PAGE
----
As for the US demand for a “less confrontational approach” from China, the Obama administration’s “pivot” has been deliberately designed to confront China in every sphere—diplomatic, economic and military. Even before Obama formally announced the “rebalance” in November 2011, former US Secretary of State Hillary Clinton intervened into what had previously been relatively minor disputes in the South China Sea to drive a wedge between China and its neighbours. She bluntly declared at an Association of South East Asian Nations (ASEAN) summit in 2010 that the US had a “national interest” in ensuring “freedom of navigation” in these waters.
Encouraged by Washington, US allies took a far tougher stance in their maritime disputes with China. Philippine President Benigno Aquino, who has functioned as a point man for Washington’s provocations in South East Asia, earlier this month he likened the South China Sea to the disputed Sudetenland prior to the Hitler’s invasion of Czechoslovakia in 1938. This implied that China was acting like Nazi Germany. In Manila this week, US navy chief of operations Admiral Jonathan Greenert, did not distance himself from Aquino’s incendiary remarks, but instead declared “of course we will help you” when asked if the US would fight alongside the Philippines in the event of a Chinese attack.
Kerry’s tough stance yesterday in Beijing is partly to scotch concerns in Washington and from US allies in Asia that the Obama administration, and Kerry in particular, has failed to press ahead with the “pivot to Asia.” A comment in yesterday’s Financial Times observed that “you could almost hear the frustration [in Asia] as Mr Kerry focussed his energy over the past year on the Middle East, notwithstanding four trips to Asia.” Obama’s failure to attend key Asian summits last October, during the government shutdown in Washington, only heightened the criticism.
The so-called lack of focus on Asia was more apparent than real. As Kerry pointed out in Seoul on Thursday, the US was putting more diplomatic, economic and military resources into the region “every day.” Last October, Kerry and US Defence Secretary Chuck Hagel met with their Japanese counterparts in Tokyo and announced wide-ranging plans to position some of the most sophisticated and deadly US military hardware in Japan over the next few years. By 2020, the Pentagon plans to have 60 percent of its military aircraft and naval vessels stationed in the Indo-Pacific.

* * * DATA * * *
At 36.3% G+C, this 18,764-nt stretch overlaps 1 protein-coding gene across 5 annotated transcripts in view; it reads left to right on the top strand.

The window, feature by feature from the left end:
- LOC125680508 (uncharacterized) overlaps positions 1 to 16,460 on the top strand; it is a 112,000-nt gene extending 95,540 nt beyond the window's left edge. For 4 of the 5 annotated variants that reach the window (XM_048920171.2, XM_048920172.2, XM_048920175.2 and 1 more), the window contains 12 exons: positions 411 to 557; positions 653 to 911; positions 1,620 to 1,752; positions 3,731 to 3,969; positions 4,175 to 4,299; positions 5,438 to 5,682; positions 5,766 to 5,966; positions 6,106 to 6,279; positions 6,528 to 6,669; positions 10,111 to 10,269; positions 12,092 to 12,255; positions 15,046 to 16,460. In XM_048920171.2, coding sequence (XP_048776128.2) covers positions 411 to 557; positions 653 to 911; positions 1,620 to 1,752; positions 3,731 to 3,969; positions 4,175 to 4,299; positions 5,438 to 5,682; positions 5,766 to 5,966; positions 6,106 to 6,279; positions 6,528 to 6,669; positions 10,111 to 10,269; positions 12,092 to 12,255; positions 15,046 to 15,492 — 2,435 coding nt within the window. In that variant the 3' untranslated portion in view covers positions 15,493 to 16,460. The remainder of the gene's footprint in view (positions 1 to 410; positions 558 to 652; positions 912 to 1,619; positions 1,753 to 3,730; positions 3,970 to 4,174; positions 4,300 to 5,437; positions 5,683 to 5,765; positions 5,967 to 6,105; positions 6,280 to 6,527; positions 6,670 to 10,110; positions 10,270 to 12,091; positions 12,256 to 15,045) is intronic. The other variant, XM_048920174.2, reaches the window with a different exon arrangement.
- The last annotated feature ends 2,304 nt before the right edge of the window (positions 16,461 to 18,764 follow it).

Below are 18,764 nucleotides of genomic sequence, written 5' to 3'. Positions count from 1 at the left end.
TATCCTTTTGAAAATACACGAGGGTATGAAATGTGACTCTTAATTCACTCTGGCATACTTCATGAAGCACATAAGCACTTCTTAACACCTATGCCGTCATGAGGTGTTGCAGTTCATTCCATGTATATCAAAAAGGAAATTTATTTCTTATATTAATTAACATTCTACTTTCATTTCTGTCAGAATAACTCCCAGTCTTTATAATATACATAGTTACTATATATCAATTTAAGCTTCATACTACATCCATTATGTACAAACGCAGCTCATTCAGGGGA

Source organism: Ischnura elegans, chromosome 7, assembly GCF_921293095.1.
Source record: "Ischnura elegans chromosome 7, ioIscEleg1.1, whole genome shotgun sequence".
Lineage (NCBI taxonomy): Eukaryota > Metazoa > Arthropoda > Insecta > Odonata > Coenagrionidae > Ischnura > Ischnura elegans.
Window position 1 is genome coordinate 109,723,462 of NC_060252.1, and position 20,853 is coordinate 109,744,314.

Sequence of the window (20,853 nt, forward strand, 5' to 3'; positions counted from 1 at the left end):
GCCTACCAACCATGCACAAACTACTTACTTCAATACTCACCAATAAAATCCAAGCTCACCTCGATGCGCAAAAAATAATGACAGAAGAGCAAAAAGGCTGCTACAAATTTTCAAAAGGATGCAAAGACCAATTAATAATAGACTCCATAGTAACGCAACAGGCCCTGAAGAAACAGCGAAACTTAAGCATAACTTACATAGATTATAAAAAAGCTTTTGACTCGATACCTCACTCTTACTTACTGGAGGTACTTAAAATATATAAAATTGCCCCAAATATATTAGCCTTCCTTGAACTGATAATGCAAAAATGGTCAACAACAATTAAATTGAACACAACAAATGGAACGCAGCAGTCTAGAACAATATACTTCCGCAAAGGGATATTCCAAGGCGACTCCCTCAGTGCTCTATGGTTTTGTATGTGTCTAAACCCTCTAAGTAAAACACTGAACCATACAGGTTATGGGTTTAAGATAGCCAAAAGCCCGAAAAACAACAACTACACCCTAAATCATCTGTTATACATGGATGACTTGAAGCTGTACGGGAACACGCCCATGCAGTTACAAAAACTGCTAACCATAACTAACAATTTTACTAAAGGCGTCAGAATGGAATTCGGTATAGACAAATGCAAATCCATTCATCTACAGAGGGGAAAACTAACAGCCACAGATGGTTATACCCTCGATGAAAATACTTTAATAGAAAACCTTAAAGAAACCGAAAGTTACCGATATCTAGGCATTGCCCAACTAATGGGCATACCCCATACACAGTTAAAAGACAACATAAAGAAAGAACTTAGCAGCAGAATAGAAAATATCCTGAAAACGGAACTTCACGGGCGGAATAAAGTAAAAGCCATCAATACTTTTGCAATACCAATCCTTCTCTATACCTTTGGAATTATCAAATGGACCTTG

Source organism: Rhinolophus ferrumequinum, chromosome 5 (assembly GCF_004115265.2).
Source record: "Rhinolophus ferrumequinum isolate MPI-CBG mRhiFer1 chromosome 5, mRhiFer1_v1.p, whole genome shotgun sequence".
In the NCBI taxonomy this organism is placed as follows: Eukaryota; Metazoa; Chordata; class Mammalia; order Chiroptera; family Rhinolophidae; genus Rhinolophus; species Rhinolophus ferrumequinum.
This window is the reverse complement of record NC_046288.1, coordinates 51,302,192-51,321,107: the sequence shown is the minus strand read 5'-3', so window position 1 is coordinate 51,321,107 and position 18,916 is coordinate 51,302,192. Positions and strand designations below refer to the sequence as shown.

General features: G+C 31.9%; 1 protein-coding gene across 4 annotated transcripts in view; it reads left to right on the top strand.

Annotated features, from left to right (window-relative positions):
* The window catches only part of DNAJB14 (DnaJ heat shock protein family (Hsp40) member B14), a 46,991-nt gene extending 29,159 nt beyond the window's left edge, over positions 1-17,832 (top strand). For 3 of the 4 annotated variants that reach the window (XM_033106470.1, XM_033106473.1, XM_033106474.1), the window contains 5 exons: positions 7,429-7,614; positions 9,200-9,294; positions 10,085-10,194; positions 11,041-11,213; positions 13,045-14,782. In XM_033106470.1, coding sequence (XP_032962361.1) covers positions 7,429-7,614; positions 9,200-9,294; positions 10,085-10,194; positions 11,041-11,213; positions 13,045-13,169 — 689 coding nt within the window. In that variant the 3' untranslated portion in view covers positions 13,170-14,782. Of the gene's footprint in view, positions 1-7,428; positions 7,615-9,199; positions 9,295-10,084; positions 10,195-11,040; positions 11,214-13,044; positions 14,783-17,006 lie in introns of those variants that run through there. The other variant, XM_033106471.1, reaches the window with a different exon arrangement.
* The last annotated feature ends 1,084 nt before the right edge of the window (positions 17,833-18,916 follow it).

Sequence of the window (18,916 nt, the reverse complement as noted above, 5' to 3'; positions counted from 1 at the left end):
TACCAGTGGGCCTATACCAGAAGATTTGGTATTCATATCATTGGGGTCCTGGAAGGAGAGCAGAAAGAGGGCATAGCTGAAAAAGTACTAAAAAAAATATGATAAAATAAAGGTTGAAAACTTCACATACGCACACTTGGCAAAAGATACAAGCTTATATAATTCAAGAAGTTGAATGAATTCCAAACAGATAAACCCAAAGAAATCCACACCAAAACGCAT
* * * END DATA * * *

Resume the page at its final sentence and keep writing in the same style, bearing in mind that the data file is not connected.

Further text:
Kerry’s trip to China, as well as South Korea and Indonesia, signals a ramping up of the US diplomatic offensive against Beijing as well. The White House this week announced the itinerary of Obama’s trip in April to Asia, which will include Japan and South Korea, as well as the Philippines and Malaysia—where his visit was cancelled last October. In the Philippines, it is expected that he will reach a new military-basing agreement, along the lines of the one signed with Australia in November 2011 that positions US Marines in Darwin and allows greater access for US warships and warplanes.
While Chinese leaders made few comments over Kerry’s visit, sections of the state-owned press were critical. The Global Times declared that the US “rebalance” had made pressure on China “more unbearable compared to five years ago.” The official Xinhua news agency warned Kerry about continuing “to appease his traditional ally Japan, the real trouble-maker in the region.” The thrust of the article is in line with the attempt of the Chinese leadership to blame the Japanese government for rising tensions, while appealing to the US to work more closely together.
In reality, the Obama administration is the trouble-maker in chief, both in Asia and around the world. The US has fully backed Japanese Prime Minister Shinzo Abe as he has boosted the military budget and moved to end legal and constitutional restraints on its operations. Through the “pivot to Asia,” the US is seeking to offset its relative economic decline by using its military muscle to ensure its continued hegemony in the Indo-Pacific—the world’s fastest growing and most profitable region. As Washington never tires of repeating, Beijing must adhere to the present “rules-based” global order—one dominated by the US and in which China is to remain a subordinate cheap labour platform.